Flame Temperatures from Vibrational Raman Scattering
Raman scattering signatures are functionally dependent upon temperature, and are therefore useful as diagnostic probes. Various Raman scattering techniques for the measurement of temperature are outlined here. Those methods based upon rotational molecular structure are then briefly discussed in order to compare and contrast them with the ones based upon vibrational structure. For flame gases, the elevated temperatures and the multicomponent, variable composition make the vibrational scattering techniques appear to be more useful than those based upon pure rotational scattering. Temperature measurements based upon vibrational Raman scattering are described next, with an emphasis on the vibrational techniques developed in this laboratory. These techniques are based upon the spectral structure of the fundamental Stokes vibrational band series, which consists of the ground state band (initial → final molecular vibrational levels: v = 0 → v = 1) and the upper state or “hot” bands (1 → 2, 2 → 3, etc.).
KeywordsVibrational Level State Band Rotational Level Band Peak Ground State Band
Unable to display preview. Download preview PDF.
- 2.M. Lapp, in Advances in Raman Spectroscopy, Vol. 1, ed. by J. P. Mathieu (Heyden and Son, Ltd., London, 1973) Chap. 31.Google Scholar
- 3.M. Lapp, C. M. Penney, and R. L. St. Peters, Project SQUID Technical Report GE-1-PU, Office of Naval Research (1973).Google Scholar
- 5.M. Lapp, C. M. Penney, and J. A. Asher, “Application of Light-Scattering Techniques for Measurements of Density, Temperature, and Velocity in Gasdynamics,” Aerospace Research Laboratories Report No. ARL 73–0045 (1973).Google Scholar
- 6.M. Lapp, C. M. Penney, and J. A. Asher, “Application of Light-Scattering Techniques for Measurements of Density, Temperature, and Velocity in Gasdynamics,” Aerospace Research Laboratories Report No. ARL 73–0045 (1973), pg. 109.Google Scholar
- 7.A possible exception to our conclusion that rotational Raman scattering is unsuitable for flame work is the interferonstric “comb” method of Dr. Barrett discussed earlier in these Proceedings. Here, a technique based upon use of a Fabry-Perot interferometer is described that has the capability of distinguishing rotational Raman signatures for dissimilar species. Utilization of this method on a high-temperature multi-component gas mixture for diagnostics of many species with roughly similar rotational constants (i.e., roughly similar rotational line spacings) will, no doubt, be difficult, but hopefully, will be possible. (See also “note added in proof” at the end of Section III, C.)Google Scholar
- 8.Note that only alternate “strong” lines are shown in Figure 6A, for purposes of clarity. Because of nuclear spin degeneracy, the nitrogen rotational lines alternate in intensity between “strong” and “weak” sets of lines, for which the statistical weights are 6 for Q-branch lines corresponding to even values of the rotational quantum number J, or 3 for lines corresponding to odd values of J.Google Scholar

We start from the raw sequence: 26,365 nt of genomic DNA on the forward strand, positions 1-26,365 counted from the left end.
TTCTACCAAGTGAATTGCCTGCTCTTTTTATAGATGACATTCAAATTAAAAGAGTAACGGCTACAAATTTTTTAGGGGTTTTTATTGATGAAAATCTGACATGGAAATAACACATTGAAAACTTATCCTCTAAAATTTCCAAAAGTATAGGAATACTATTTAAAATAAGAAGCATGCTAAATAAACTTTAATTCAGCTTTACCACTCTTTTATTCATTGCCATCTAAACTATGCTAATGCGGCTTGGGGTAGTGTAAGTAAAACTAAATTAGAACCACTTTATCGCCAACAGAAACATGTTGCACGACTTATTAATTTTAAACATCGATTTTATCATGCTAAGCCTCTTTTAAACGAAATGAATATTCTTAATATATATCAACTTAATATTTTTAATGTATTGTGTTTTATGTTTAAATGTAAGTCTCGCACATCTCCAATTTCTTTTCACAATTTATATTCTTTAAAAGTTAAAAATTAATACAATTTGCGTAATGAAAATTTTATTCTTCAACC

- 9.The spectral position of the ground state band peaks varies with temperature, and is considered properly in computer-performed Q-branch profile fits. Here, however, when we view the profiles in Figure 11 over the range of 1300°K to 1700°K, the variation of peak position is relatively small. This is discussed further in Section III. C.Google Scholar
- 12.M. Lapp, L. M. Goldman, and C. M. Penney, General Electric Report No. 71-C-267 (1971).Google Scholar
- 13.W. E. Kaskan, Sixth Symposium (International) on Combustion (Reinhold, New York, 1957), p. 134.Google Scholar
- 14.For nitrogen data, the steady stoichiometric hydrogen-air flame utilized flow rates of 37.5 cc/sec H2 and 88.8 cc/sec air, for which 65% of the product gases was nitrogen. Since the image of the monochromator entrance slits at the flame scattering position was about 5 mm high, an estimate was made of the temperature variation along this zone. This was found to be about 16°K. The reproducibility of the thermocouple data was about ± 1/2°K.Google Scholar
- 15.For hydrogen data, a somewhat unsteady fuel-rich (four-times-stoichiometric) hydrogen-air flame was used (79.3 cc/sec H2 and 47.0 cc/sec air) for which about 51% of the product gases was hydrogen. The variation of temperature with position along the slit image was much more severe than was the case for the stoichiometric flame, being roughly 110°K over a 5 mm vertical zone. Furthermore, the reproducibility was significantly poorer, being roughly ± 3°K. This flame, colored red from the emission of water vapor vibration-rotation bands [See A. G. Gaydon, Spectroscopy of Flames (Chapman and Hall, London, 1957), pp. 79, 90, and 241.] was subject to significantly more diffusion by the ambient atmosphere than the stoichiometric flame, which undoubtedly contributed to its less reproducible characteristics. It had, however, the virtue of a high hydrogen content.Google Scholar